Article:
Los Angeles Mandates Use of Condoms for Sex Films
The New York Times
By JENNIFER MEDINA
January 17, 2012
LOS ANGELES —
The Los Angeles City Council approved a new mandate Tuesday requiring all actors in pornographic films to wear condoms during any filming that takes place within city limits. The law is the first of its kind in the country, advocates said, and could have a significant impact on what some say is a $1 billion industry.
Los Angeles Vote to Decide on Condoms in Sex Films (December 29, 2011)
The AIDS Healthcare Foundation has pressed for such legislation for years and last year secured nearly double the number of signatures needed to place the issue on the ballot in June, when the state is scheduled to hold its presidential primary.
But the ballot initiative would have cost the already strapped city roughly $4 million. Several council members suggested that voters were likely to approve the measure by a large margin anyway and that the Council should simply save the money by approving it. The Council did that on Tuesday, without debate, in a 9-to-1 vote.
“The issue itself is so common sense and intuitive, why put the city through the costs and ordeal when the outcome is really preordained?” Councilman Paul Koretz said. “This is a no-brainer of an issue. It’s not going to cost us very much to enforce — we won’t spend any more money enforcing this than we do any other law. And in this case, if you don’t follow the law, it will be on film.”
The new mandate will allow the Los Angeles Police Department to perform spot checks on any set once a film permit is issued. A group of officials from the Police Department, the state’s workplace safety agency and the city attorney’s office will make recommendations on how to implement the policy, which goes into effect in 90 days.
The law also imposes a fee on all pornographic film permits to cover the costs of enforcement.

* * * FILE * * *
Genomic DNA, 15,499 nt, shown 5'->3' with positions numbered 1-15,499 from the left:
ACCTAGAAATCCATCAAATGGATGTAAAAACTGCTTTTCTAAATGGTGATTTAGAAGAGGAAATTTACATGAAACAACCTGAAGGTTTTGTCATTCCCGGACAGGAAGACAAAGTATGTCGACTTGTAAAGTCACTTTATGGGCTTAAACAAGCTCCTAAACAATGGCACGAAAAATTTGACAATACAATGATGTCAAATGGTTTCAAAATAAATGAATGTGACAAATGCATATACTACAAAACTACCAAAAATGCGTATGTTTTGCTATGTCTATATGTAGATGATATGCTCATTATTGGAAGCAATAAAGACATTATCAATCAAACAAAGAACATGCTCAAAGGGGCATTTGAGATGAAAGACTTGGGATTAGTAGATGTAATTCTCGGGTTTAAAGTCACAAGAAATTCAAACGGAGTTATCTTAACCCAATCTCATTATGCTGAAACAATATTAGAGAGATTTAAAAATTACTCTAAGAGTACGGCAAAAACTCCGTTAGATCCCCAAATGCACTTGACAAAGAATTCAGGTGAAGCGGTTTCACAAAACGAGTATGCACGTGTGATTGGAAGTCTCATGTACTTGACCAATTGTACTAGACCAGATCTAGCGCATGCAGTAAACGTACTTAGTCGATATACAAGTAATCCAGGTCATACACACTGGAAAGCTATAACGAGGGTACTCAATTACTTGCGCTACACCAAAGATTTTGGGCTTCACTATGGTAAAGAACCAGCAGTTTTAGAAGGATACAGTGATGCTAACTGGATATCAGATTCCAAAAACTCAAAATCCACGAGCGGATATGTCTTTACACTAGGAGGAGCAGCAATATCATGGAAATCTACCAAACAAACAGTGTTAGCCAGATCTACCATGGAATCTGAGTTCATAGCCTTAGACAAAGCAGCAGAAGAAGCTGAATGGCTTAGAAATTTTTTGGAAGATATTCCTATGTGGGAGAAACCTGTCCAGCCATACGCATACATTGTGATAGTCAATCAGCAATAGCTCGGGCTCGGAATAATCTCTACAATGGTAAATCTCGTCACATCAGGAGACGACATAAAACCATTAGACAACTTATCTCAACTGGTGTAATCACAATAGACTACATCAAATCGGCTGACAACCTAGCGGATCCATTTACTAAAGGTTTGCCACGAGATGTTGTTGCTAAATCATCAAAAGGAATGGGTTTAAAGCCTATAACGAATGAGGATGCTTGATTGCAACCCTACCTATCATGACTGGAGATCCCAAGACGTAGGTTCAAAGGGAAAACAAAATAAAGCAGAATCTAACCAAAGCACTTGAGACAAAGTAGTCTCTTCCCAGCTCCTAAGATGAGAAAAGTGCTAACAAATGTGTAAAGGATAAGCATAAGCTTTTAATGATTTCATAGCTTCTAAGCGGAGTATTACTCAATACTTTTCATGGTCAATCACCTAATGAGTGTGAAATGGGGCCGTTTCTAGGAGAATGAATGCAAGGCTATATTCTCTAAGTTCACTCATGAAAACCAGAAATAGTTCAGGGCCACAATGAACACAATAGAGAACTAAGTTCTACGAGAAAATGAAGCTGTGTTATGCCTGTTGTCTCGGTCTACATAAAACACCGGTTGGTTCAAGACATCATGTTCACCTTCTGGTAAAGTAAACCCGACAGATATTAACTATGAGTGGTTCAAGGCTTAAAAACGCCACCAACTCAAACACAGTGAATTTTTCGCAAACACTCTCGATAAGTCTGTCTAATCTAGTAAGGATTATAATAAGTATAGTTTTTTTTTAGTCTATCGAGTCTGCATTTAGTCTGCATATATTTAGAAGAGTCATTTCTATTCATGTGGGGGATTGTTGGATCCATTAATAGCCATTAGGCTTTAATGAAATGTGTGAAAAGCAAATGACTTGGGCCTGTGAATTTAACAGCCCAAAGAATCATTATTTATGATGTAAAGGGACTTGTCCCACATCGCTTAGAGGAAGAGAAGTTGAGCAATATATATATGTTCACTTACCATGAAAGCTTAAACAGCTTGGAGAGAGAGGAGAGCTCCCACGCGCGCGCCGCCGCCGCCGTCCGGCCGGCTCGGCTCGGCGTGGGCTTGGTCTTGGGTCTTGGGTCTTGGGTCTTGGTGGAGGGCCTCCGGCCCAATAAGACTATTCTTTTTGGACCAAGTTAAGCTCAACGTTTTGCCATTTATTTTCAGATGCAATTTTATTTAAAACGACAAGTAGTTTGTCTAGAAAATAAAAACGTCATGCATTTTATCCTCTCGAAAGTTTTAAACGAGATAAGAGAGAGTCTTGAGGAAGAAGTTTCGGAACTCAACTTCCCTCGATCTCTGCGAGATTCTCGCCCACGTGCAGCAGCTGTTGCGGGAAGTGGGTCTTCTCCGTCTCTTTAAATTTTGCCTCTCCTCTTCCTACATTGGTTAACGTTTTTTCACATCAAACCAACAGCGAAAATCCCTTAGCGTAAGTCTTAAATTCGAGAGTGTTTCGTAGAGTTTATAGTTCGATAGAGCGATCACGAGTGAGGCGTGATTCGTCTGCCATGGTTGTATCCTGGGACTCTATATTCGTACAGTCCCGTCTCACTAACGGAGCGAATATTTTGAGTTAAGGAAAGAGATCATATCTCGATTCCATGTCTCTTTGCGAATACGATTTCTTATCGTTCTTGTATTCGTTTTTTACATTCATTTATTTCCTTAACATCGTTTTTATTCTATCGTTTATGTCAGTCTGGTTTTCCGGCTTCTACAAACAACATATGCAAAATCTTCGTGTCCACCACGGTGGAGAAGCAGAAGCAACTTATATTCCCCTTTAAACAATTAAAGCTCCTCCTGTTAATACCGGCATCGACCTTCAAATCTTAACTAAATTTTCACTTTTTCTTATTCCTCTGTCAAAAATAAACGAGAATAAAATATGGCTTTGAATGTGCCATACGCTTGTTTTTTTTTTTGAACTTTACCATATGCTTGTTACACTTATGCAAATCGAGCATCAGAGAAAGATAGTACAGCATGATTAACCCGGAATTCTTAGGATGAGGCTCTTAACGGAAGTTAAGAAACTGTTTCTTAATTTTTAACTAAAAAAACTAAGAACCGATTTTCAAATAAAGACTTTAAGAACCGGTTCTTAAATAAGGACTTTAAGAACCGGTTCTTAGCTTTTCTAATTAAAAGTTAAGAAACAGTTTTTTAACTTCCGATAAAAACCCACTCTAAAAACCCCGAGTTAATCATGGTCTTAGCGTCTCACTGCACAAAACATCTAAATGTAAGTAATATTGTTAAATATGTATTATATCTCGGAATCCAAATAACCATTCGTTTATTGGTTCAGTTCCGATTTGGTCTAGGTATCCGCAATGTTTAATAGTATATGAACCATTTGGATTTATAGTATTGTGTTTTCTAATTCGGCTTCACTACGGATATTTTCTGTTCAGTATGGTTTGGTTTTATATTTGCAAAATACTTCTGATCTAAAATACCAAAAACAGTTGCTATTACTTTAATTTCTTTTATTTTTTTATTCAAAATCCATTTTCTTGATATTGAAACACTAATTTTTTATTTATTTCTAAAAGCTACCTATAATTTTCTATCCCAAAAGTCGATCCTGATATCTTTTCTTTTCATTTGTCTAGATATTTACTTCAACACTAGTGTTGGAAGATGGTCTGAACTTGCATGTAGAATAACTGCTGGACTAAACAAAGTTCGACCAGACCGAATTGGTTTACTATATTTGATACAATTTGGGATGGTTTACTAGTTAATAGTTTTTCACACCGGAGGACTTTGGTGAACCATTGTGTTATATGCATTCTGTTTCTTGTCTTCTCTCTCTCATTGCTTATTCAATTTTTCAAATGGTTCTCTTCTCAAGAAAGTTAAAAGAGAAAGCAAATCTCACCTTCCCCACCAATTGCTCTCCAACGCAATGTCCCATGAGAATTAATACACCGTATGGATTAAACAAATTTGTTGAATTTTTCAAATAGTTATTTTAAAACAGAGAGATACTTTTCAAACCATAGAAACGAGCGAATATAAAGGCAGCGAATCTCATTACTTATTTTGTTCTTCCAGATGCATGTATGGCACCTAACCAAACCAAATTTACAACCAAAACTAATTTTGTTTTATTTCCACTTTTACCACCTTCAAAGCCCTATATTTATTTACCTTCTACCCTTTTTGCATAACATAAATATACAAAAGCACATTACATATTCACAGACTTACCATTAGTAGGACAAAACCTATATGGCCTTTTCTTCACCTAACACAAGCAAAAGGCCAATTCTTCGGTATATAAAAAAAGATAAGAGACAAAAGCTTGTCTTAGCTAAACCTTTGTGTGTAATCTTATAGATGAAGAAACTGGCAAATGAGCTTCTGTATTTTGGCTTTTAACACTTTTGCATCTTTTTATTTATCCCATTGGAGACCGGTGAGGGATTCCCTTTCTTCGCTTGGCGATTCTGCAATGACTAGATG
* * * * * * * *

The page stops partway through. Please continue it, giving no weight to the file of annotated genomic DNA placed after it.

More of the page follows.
The city attorney had opposed the legislation, saying it was unclear whether the city had the authority to create such a law because the state governs issues between employers and employees. But he dropped the opposition last week, and the AIDS Healthcare Foundation agreed to pay up to $50,000 in legal costs if the city is sued over the matter.
The foundation is still pushing a ballot initiative that would create the same requirements for filming anywhere in Los Angeles County. In the past, county health officials have said that it would be too difficult to monitor the pornography industry through the Health Department and that the State Legislature should be the one to pass any laws regulating the industry. So far, advocates for the condom requirements have not been able to persuade a state legislator to sponsor such a bill.
“The most important thing about this is that this is the first political body to pass legislation requiring regulation,” said Michael Weinstein, the president of the AIDS Healthcare Foundation. “When push comes to shove, people know this was the right thing to do.”
Current regulations by the California Division of Occupational Safety and Health already require pornographic actors to use condoms. But the state agency can only respond to complaints, not perform its own inspections, and it has issued only a few fines.
Several filmmakers have said that requiring condom use is unnecessary and that the spread of sexually transmitted diseases is reduced by requiring actors to get regularly tested.
“Clearly this is about the government overreaching and intruding into consenting adults’ decisions,” said Diane Duke, the chief executive of the Free Speech Coalition, a trade group for the pornography business. “Our standards and protocols are extremely effective and are working. They are taking something they know nothing about and imposing their morality on our industry.”
Ms. Duke said that film executives did not know the Council was planning to vote on the matter until after it held an initial hearing last week, and that no producers had spoken with City Council officials. She said that the group would consider filing a lawsuit.
The only “no” vote came from Councilman Mitchell Englander, who represents the San Fernando Valley, the heart of the industry.
“Strictly on a matter of what we should and shouldn’t be going after when we are nearly broke, this isn’t where we should be spending our resources,” Mr. Englander said. He added that he feared filmmakers would take their business elsewhere. “We don’t know how much this will cost us to enforce, how we will enforce it and whether it will cost us the loss of jobs.”
Mr. Weinstein said the argument that the pornographic film industry would move out of Los Angeles is a “big lie.”
“They cannot just pick up their stakes and move to another state,” he said. “They’d hardly be welcomed in West Virginia or Utah or Mississippi, or even a place like Nevada, where legal prostitution is highly regulated and condoms are required. And we will follow them wherever they go.”